THE Ministry of Public Health’s Mental Health Unit and Adolescent Health Unit, in collaboration with the Rotaract Club of Georgetown, on Saturday evening, held the first of a series of webinars to tackle suicide ideation among Guyana’s adolescent population.
Spearheading the discussion, titled ‘Suicide and Family’, the ministry’s Health Education Officer, Tashia James, stated that, in recent years, mental health has become a much talked about subject with many highlighting the importance of having a sound mental health and raising awareness for suicide prevention.
She added that while Guyanese are becoming more aware of the subject, there is still a lot more to be done to address suicide across the country.
James, during her presentation, stated that lending a listening ear or providing a shoulder to cry on is one big step in preventing suicide.
She said even asking someone about their wellbeing can go a long way.
“When someone you know is in crisis or depressed, asking them if they are having suicidal thoughts can help…when persons are talking, we have to listen and respond to help,” James said, adding: “We need to listen; listening does not just entail listening to the things that are being said but listening to those things that are also not being said. Listening is a skill that, with time, we are going to learn as individuals.”
James further explained that there are many layers to listening and helping someone who might be suffering from mental health issues or suicidal ideation.
“Sometimes not every person that is suicidal or having these ideations will say. They will start doing things, they will start giving away things or making arrangements or leaving little clues here and there …some may say something in action and so we have to listen for those actions as well.”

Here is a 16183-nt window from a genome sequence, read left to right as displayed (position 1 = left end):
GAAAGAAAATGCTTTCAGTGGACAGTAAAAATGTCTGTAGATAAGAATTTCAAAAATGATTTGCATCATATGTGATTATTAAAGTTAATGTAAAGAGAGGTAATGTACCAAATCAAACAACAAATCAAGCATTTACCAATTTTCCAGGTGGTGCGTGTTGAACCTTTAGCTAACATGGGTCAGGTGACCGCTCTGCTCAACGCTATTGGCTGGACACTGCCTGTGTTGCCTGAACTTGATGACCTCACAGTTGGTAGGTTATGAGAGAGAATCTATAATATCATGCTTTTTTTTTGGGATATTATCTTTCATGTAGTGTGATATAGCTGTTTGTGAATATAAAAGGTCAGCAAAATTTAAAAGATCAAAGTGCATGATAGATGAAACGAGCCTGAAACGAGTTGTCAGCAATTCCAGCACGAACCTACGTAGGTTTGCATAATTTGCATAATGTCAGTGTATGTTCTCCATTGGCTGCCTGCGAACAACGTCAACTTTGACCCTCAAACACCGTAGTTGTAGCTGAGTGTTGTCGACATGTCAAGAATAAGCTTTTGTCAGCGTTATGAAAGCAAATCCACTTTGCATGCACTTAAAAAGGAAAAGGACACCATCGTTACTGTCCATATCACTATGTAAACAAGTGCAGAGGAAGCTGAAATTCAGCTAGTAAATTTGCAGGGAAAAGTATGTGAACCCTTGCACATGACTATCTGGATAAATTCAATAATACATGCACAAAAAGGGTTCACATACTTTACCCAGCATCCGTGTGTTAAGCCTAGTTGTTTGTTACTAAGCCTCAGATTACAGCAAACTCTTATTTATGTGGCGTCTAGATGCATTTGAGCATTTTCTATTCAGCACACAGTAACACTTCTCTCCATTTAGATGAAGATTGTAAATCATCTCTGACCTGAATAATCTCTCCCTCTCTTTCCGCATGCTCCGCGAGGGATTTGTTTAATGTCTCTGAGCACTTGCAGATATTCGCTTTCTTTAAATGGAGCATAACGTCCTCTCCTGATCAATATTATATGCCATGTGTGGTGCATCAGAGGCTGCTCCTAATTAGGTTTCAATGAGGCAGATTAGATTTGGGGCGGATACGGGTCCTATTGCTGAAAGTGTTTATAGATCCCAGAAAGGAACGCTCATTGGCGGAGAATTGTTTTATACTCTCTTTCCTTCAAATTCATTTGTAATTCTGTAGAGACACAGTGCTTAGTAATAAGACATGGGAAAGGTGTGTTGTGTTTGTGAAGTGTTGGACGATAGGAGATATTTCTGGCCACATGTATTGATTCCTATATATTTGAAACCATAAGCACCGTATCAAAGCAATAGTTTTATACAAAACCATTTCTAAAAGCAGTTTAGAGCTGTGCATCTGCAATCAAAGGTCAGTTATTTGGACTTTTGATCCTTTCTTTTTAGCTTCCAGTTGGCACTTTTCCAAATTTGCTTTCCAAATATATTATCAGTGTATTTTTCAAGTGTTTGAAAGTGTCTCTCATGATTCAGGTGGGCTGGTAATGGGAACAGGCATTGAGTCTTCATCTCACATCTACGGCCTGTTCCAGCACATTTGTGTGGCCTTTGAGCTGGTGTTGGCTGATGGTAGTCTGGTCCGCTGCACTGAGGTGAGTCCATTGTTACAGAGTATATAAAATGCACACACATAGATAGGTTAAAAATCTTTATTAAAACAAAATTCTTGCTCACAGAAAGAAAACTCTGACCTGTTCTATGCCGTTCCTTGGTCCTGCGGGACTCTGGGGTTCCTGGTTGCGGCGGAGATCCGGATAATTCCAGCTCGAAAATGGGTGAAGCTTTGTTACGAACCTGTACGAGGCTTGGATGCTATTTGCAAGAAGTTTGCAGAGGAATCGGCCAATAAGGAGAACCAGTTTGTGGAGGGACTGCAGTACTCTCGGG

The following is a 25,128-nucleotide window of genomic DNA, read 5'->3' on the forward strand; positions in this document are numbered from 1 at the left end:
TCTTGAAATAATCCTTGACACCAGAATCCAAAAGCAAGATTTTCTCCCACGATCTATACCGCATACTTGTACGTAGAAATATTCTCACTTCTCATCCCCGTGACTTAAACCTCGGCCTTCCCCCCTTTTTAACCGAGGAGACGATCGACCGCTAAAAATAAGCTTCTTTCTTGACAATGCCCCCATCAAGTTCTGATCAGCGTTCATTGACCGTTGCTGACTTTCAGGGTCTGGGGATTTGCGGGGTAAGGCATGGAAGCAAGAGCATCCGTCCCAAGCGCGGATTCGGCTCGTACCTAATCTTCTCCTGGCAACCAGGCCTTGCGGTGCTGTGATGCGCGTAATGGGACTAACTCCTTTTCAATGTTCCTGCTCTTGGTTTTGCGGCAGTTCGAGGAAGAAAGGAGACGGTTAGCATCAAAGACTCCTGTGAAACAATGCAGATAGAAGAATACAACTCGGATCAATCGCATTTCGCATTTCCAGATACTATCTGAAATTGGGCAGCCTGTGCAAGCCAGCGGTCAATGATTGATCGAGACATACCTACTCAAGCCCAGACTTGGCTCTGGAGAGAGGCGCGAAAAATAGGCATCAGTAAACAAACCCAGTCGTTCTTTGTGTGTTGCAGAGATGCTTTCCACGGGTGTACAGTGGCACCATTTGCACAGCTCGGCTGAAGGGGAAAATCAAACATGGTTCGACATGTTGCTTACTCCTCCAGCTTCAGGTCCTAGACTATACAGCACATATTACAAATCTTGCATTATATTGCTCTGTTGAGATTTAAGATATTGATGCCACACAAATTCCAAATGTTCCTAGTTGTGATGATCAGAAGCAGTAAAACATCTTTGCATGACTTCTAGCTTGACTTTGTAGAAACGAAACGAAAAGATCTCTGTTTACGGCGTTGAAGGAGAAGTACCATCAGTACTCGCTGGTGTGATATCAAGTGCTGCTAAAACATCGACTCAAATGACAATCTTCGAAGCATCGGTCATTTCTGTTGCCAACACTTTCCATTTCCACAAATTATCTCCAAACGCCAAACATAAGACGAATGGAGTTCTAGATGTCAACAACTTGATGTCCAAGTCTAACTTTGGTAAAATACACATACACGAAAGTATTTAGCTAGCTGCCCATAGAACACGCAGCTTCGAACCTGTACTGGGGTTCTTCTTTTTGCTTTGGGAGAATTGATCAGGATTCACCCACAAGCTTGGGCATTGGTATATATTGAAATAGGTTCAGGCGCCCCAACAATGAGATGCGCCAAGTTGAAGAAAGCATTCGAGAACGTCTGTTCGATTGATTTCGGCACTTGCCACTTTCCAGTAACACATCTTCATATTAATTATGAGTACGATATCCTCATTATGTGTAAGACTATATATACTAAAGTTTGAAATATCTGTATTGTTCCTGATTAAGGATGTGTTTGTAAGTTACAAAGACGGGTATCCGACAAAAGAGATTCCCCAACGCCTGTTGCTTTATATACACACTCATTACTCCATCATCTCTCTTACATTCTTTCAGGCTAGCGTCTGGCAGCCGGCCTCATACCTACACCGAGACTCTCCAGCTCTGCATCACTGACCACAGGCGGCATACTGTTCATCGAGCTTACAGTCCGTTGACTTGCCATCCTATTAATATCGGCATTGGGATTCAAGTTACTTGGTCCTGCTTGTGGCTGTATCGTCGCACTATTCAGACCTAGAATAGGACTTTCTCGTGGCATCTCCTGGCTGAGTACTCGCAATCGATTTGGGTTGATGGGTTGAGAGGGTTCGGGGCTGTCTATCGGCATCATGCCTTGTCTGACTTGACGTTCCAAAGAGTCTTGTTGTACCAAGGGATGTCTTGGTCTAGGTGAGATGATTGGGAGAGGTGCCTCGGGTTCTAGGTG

Joining the discussion, Alicia Solomon, a social worker attached to the ministry’s Mental Health Unit, noted that when approaching the conversation of mental health and suicide, especially when dealing with teenagers, one should approach the conversation with an open mind.
“Listen without judgement. In the Guyanese society we tend to think we always know the answer especially when that person might be a teenager, and that is why a lot of times our teenagers do not come to us. They are afraid that they are being judged or they are being put down.”
She added that parents should not be afraid to have such conversations and ask direct questions about their children or teenagers’ emotions or mental state.
“Ask open-ended questions …take time out to have conversations and when you are having these conversations and things are not clear remember to have an open mind and don’t be afraid to ask.”
In concluding the discussion, Solomon highlighted that persons should be on the lookout for the early signs of depression and suicidal ideation to provide their loved ones with the assistance they may need.
Some of the earlier signs she mentioned are significant changes in behaviour or appearance, social withdrawal or isolation, suicide notes or plans, preoccupation with death and making final arrangements.
Statistics shared by the Ministry of Human Services and Social Security disclosed that for the first quarter of 2021 there have been 147 suicides, with 120 being men. Nineteen of those were persons 5-19 years while 109 were between 20 and 60 years. Regions Three, Four and Six accounted for the largest numbers of those deaths.
During the first half of 2021, 30 children attempted suicide with 25 being females. Reports revealed that approximately 30% of children aged 15-19 years couldn’t share their problems with anyone.